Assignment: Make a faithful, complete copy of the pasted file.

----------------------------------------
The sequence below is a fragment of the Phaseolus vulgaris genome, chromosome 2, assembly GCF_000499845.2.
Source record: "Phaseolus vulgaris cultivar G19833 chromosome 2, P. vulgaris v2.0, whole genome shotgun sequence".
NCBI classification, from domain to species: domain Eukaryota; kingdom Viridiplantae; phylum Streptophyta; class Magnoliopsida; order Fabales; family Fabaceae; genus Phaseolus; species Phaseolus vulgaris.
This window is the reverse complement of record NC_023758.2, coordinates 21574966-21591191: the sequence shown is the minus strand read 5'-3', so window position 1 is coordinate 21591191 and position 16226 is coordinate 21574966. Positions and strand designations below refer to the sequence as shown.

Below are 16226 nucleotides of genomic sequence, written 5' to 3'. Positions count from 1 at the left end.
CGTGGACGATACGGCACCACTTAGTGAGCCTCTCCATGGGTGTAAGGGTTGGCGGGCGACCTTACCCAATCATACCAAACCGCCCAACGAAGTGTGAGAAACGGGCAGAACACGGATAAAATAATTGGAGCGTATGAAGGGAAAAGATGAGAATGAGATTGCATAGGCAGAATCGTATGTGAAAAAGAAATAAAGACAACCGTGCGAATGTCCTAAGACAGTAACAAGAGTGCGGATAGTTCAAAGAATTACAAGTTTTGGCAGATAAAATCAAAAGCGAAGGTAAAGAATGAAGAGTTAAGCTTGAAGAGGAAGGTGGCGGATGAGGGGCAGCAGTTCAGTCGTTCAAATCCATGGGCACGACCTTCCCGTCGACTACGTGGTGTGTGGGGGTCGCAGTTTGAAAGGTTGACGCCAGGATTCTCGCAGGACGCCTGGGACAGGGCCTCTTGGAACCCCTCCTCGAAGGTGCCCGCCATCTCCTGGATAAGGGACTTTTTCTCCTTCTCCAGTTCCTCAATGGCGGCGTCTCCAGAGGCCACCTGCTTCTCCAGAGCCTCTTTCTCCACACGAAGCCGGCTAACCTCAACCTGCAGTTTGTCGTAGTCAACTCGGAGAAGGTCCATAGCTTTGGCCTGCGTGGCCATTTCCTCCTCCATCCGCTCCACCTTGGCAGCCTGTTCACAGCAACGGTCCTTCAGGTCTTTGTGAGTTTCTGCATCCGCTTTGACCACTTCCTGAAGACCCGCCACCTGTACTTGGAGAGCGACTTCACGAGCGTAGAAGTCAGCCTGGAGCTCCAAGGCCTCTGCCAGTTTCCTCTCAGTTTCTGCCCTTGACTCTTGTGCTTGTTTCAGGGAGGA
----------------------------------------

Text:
The sequence below is a fragment of the Phaseolus vulgaris genome, chromosome 2, assembly GCF_000499845.2.
Source record: "Phaseolus vulgaris cultivar G19833 chromosome 2, P. vulgaris v2.0, whole genome shotgun sequence".
NCBI classification, from domain to species: domain Eukaryota; kingdom Viridiplantae; phylum Streptophyta; class Magnoliopsida; order Fabales; family Fabaceae; genus Phaseolus; species Phaseolus vulgaris.
This window is the reverse complement of record NC_023758.2, coordinates 21574966-21591191: the sequence shown is the minus strand read 5'-3', so window position 1 is coordinate 21591191 and position 16226 is coordinate 21574966. Positions and strand designations below refer to the sequence as shown.

Below are 16226 nucleotides of genomic sequence, written 5' to 3'. Positions count from 1 at the left end.
CGTGGACGATACGGCACCACTTAGTGAGCCTCTCCATGGGTGTAAGGGTTGGCGGGCGACCTTACCCAATCATACCAAACCGCCCAACGAAGTGTGAGAAACGGGCAGAACACGGATAAAATAATTGGAGCGTATGAAGGGAAAAGATGAGAATGAGATTGCATAGGCAGAATCGTATGTGAAAAAGAAATAAAGACAACCGTGCGAATGTCCTAAGACAGTAACAAGAGTGCGGATAGTTCAAAGAATTACAAGTTTTGGCAGATAAAATCAAAAGCGAAGGTAAAGAATGAAGAGTTAAGCTTGAAGAGGAAGGTGGCGGATGAGGGGCAGCAGTTCAGTCGTTCAAATCCATGGGCACGACCTTCCCGTCGACTACGTGGTGTGTGGGGGTCGCAGTTTGAAAGGTTGACGCCAGGATTCTCGCAGGACGCCTGGGACAGGGCCTCTTGGAACCCCTCCTCGAAGGTGCCCGCCATCTCCTGGATAAGGGACTTTTTCTCCTTCTCCAGTTCCTCAATGGCGGCGTCTCCAGAGGCCACCTGCTTCTCCAGAGCCTCTTTCTCCACACGAAGCCGGCTAACCTCAACCTGCAGTTTGTCGTAGTCAACTCGGAGAAGGTCCATAGCTTTGGCCTGCGTGGCCATTTCCTCCTCCATCCGCTCCACCTTGGCAGCCTGTTCACAGCAACGGTCCTTCAGGTCTTTGTGAGTTTCTGCATCCGCTTTGACCACTTCCTGAAGACCCGCCACCTGTACTTGGAGAGCGACTTCACGAGCGTAGAAGTCAGCCTGGAGCTCCAAGGCCTCTGCCAGTTTCCTCTCAGTTTCTGCCCTTGACTCTTGTGCTTGTTTCAGGGAGGA